There is no doubt that the Chinese language used to be very specific and strange, especially for western sight and hearing. Alphabet's absence and thousands of characters impress a lot and regularly create a brainstorm. But to my mind, those things don’t look like disadvantages at all. Furthermore, they’re extremely interesting to discover. So it is actually a very good reason to start talking about the next thing called Mandarin measure words.
However, there is a point worth noting: unfortunately, or luckily, you won’t be able to understand and learn the Chinese language without taking into consideration those words. They play an incredible role in language formation. Measure words are unbelievably important both in spoken and written Mandarin. Unlike English, the Chinese used to count the majority of things with their help that’s why measure words are literally irreplaceable.
“个” is actually a very multifunctional word, that is widely used with words that don’t require a special measure one. In other words, you can use it with a wide variety of common objects or when you simply forget the exact necessary measure word. In theory, a Chinese person will get you right. But in practice, do your best to not abuse it, sometimes it appears to look like a kind of sign of stupidity and a lack of education. So meet one of the most common measure words and accordingly-a Godfather of them.
Let’s take look at a simple sentence like “two apples” for example. In Chinese, it will sound like “两个苹果”（Liǎng gè píngguǒ). All of us can see that stick under the roof “个”, it sounds like “gè”. As I already said, it can be easily used with a wide variety of common stuff. Let’s take some sentences for instance. “ 三个星期” means “3 weeks” where “个“ is used to count the exact number of weeks. “上个月” (next month) where our “gè” counts months and finally “一个勺子” that means “one spoon” where “个“ counts it.
After the godfather “个”, “本” (běn) “条” (“tiáo) and “只” (zhǐ) are the most common among other measure words. That’s why I think it would be great to dedicate a separate paragraph to each of them.
From my own experience, you will meet “本” (Běn) every time when you deal with any sort of books. Taking in fact that while learning Chinese, you’ll spend hundreds of hours like a bookworm, you’ll definitely face this word around a billion times to remember it clearly. For example “我有两本词典” (I have 2 vocabularies) where “本” counts the number of books.
Another extremely popular word “条” (“tiáo) is widely used to count long and thin objects like pants, roads, fishes, and so on. There are plenty of usage options for this word, so you will also meet it quite often. And again, it, like all the others, is placed after the number of a countable item. For instance: “我吃了一条鱼“ (I ate one fish). Obviously, “条” counts the exact amount of fishes the speaker ate. “哪儿有四条蛇” means “There are four snakes” so we know the “条” mission here.
“只” (zhǐ) is a multifunctional measure word. If you read something where animals are concerned, remember that “只” is almost always used to count them. It is also used for birds, small boats or ships, and for vessels. In addition, it is still sometimes used to count paired objects separately. Let’s take a simple “I have a cat” sentence for example. In Chinese, it will be “我有一只猫“. Here, traditionally cat is counted by “只”.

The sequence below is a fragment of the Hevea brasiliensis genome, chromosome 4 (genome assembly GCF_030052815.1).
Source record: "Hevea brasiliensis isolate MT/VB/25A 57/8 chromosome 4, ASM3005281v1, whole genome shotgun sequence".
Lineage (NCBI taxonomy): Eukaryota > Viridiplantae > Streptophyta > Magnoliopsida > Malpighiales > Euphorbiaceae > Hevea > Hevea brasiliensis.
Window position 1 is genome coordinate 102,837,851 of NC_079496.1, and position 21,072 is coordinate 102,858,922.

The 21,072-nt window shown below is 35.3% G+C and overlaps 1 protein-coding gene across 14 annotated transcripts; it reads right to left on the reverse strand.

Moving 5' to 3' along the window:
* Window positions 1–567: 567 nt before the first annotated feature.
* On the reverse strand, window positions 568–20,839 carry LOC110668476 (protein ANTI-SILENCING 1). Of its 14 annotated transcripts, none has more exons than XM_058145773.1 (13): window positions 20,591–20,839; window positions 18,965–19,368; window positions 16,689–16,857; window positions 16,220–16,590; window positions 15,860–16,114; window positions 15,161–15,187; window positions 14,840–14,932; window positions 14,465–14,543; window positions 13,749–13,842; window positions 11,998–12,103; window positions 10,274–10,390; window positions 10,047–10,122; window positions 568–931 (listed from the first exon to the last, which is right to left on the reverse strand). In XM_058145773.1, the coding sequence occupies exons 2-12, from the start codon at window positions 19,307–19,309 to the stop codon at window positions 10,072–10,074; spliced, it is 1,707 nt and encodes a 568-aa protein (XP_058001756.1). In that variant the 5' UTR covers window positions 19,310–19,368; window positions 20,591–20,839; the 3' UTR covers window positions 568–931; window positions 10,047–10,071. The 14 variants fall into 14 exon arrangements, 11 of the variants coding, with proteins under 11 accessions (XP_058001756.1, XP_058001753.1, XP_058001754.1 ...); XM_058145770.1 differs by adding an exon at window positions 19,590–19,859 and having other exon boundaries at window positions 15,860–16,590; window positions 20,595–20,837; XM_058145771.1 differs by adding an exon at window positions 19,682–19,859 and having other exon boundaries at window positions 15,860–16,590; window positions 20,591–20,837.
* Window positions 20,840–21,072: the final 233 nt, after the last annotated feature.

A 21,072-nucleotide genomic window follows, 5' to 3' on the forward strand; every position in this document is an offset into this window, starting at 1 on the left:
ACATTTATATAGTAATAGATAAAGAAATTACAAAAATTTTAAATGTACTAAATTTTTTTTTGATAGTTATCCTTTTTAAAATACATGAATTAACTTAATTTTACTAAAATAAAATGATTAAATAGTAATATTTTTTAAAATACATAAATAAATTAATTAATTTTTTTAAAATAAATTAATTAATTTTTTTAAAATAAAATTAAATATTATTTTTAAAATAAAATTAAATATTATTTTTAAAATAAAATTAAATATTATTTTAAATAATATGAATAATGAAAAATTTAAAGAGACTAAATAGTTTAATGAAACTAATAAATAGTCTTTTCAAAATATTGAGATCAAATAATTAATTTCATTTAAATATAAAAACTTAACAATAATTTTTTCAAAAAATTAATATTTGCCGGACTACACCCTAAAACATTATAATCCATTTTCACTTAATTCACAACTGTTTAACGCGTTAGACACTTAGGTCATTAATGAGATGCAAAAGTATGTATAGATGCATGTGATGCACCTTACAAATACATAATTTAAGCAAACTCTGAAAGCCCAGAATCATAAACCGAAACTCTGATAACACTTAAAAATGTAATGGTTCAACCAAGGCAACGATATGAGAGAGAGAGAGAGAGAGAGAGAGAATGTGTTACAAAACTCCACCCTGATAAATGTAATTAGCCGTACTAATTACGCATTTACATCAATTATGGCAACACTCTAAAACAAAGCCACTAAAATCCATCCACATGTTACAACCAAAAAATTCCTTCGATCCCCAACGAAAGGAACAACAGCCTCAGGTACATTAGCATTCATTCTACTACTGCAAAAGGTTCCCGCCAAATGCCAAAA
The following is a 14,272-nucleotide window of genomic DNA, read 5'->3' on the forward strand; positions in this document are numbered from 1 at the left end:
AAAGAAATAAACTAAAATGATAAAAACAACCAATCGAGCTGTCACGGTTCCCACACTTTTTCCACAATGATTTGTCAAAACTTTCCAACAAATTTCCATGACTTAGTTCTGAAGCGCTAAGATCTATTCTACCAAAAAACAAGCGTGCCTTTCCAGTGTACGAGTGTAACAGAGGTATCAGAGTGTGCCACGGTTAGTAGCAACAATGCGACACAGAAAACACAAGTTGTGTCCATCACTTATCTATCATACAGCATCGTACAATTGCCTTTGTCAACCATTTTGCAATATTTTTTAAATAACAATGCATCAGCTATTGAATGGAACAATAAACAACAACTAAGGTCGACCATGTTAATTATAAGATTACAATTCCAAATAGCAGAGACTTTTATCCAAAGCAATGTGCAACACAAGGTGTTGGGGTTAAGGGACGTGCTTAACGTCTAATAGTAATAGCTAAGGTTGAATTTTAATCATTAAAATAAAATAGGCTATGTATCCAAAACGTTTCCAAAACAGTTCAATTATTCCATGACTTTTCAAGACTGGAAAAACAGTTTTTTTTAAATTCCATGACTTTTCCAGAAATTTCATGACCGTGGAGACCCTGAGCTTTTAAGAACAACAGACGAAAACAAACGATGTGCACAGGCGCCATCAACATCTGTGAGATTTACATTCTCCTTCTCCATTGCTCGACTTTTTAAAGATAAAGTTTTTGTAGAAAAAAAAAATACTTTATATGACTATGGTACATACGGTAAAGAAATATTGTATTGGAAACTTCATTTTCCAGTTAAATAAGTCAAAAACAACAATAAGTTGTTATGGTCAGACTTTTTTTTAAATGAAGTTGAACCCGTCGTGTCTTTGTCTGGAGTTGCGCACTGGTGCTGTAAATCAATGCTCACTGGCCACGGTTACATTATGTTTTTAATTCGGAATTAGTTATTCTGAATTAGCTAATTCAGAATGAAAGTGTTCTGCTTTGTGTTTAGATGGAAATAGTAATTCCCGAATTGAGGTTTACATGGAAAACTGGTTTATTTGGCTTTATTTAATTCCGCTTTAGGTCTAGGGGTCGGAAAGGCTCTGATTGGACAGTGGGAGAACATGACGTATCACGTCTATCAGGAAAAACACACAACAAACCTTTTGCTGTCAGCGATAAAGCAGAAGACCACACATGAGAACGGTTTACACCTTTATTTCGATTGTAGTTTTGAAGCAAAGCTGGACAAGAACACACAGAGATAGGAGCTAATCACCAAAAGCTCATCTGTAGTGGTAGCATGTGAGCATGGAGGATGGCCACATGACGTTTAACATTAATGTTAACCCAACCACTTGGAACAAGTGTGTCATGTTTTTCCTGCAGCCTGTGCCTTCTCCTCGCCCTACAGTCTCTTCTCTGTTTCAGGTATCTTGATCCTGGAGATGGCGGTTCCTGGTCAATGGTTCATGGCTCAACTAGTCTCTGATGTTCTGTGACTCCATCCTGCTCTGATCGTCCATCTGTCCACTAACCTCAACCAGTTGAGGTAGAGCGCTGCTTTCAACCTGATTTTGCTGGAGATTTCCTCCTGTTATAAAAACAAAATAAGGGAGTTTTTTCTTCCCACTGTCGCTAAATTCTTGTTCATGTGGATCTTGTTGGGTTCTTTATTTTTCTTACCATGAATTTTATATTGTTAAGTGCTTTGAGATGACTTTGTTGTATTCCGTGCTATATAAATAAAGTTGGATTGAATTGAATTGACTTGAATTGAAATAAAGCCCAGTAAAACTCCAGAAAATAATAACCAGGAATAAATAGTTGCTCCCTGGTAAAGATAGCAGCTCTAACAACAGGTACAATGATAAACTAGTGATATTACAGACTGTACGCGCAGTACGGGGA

Here are the next three Mandarin measure words. They may not be as popular as the previous ones, but nevertheless, they are important to know and understand how to use them. So traditionally, I’ll give you some examples of measure words and describe them.
“张” (zhāng) is also a multi-purposeful measure word. It has a very large field of applications because it counts every thin or flat object: tickets, documents, photos, papers, pictures, sketches, and so on. Moreover, it is a measure word for tables, beds, and other furniture. It is used not only to count objects but also while even mentioning them. If we’d say “There is an apple on that table” it would sound like “那张桌子上有一个苹果“. So as we can see, the countable item is an apple with its “个”, but mentioning a table also requires using a measure word “张”.
The next measure word worth noting is “块” (kuài). If you ever wondered how to mention a piece of something, it will help. “块” is regularly used to count pieces and it is a general measure word for the main Chinese currency-yuan. If everything looks easy enough, I’d like to highlight some examples. If you’d say “I want three pieces of cake” it would sound like “我想三块蛋糕“. To express the amount of money, you should say, for example, “他有五块钱” (he has 5 yuan). I think there is no need for further explanation, the “块” mission is quite simple.
The next and the last is “部” (bù) that is used to talk about movies, literature, devices, and transport. Actually, there are no specific rules about its usage so when you want to share your impression about the film, feel free to say “这部电影真没意思“ (This movie is really boring). Always remember to use it when you want to mention any device. For example “那一部手机坏了“ (That phone just broke).
Friends, remember, measure words are VERY important in Chinese. Do not hesitate to use them, because the culture of the Chinese language is partly built on them. Now, when you know where to place measure words, there is no need to try to equate Chinese with your language, you should learn and perceive it as it is, with all the pleasantries and flaws. It surely will make you a pleasant conversationalist who knows how to properly handle the Chinese language to impress the interlocutor.